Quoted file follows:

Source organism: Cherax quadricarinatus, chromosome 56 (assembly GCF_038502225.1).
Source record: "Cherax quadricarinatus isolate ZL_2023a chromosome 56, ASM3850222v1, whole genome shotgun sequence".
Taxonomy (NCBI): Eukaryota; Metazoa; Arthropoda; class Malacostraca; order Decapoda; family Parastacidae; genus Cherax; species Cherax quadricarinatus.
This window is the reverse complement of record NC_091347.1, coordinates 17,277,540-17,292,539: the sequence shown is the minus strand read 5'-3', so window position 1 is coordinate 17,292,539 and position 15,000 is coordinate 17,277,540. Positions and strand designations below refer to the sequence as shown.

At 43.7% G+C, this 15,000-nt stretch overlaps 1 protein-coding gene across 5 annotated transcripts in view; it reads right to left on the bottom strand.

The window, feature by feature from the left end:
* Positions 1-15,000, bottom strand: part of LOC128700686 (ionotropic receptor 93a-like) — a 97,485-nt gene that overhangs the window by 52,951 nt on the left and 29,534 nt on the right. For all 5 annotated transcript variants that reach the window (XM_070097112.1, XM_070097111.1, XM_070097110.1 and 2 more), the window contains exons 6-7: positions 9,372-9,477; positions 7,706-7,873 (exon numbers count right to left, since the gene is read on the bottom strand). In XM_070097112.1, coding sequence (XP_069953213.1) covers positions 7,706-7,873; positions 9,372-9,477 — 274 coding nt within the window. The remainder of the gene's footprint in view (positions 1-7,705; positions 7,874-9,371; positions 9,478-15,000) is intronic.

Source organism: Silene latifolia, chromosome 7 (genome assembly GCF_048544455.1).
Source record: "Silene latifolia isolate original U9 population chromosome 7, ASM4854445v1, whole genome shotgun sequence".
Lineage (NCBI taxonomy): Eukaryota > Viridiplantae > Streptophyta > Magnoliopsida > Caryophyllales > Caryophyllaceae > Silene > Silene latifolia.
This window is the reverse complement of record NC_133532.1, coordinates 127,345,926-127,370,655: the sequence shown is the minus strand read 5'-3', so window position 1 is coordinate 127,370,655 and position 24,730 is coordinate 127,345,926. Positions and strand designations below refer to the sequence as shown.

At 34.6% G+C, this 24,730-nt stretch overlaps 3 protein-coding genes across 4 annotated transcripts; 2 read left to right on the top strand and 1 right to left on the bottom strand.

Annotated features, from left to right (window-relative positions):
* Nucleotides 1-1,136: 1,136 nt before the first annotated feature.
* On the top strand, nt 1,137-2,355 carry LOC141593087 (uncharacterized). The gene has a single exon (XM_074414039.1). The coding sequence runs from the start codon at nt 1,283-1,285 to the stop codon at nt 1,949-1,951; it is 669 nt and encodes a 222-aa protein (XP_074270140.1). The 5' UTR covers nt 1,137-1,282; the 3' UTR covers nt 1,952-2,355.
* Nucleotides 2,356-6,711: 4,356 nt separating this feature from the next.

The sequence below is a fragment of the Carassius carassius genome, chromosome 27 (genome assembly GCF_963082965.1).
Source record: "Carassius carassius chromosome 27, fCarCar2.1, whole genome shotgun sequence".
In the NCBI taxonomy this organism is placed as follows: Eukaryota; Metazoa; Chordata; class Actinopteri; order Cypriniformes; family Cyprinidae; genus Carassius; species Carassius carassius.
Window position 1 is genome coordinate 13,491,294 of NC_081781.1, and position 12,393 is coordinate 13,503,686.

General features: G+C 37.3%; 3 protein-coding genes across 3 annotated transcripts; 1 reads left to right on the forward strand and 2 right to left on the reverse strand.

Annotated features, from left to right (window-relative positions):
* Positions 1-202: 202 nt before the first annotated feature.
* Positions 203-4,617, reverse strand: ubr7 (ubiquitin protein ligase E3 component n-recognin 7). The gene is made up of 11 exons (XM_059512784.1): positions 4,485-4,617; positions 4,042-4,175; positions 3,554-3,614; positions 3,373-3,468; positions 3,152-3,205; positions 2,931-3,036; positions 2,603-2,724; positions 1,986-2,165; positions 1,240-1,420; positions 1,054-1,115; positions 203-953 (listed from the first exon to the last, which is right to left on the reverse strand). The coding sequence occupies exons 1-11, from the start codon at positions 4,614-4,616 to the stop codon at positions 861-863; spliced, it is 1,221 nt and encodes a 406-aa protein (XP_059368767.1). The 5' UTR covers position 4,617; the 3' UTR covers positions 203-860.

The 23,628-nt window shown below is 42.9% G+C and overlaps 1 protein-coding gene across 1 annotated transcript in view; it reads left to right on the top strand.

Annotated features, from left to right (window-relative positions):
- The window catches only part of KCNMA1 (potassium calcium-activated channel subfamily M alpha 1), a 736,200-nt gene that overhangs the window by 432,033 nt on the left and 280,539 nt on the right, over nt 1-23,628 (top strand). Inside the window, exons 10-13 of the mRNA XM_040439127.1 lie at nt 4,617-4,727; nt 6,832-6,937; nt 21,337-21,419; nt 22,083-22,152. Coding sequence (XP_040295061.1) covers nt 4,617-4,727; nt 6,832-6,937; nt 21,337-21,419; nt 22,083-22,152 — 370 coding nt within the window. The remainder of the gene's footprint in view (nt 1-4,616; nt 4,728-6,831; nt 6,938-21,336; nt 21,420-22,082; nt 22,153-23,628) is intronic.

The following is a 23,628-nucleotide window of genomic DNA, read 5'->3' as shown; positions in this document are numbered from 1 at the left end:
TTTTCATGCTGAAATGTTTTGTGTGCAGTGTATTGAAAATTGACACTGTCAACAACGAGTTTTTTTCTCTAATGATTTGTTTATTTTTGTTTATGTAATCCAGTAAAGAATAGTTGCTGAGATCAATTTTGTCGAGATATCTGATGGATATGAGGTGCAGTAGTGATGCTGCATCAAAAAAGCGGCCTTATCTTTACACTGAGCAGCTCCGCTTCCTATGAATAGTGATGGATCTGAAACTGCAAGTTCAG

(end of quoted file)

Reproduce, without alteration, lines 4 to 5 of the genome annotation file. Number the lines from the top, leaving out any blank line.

This window is the reverse complement of record NC_091347.1, coordinates 17,277,540-17,292,539: the sequence shown is the minus strand read 5'-3', so window position 1 is coordinate 17,292,539 and position 15,000 is coordinate 17,277,540. Positions and strand designations below refer to the sequence as shown.

At 43.7% G+C, this 15,000-nt stretch overlaps 1 protein-coding gene across 5 annotated transcripts in view; it reads right to left on the bottom strand.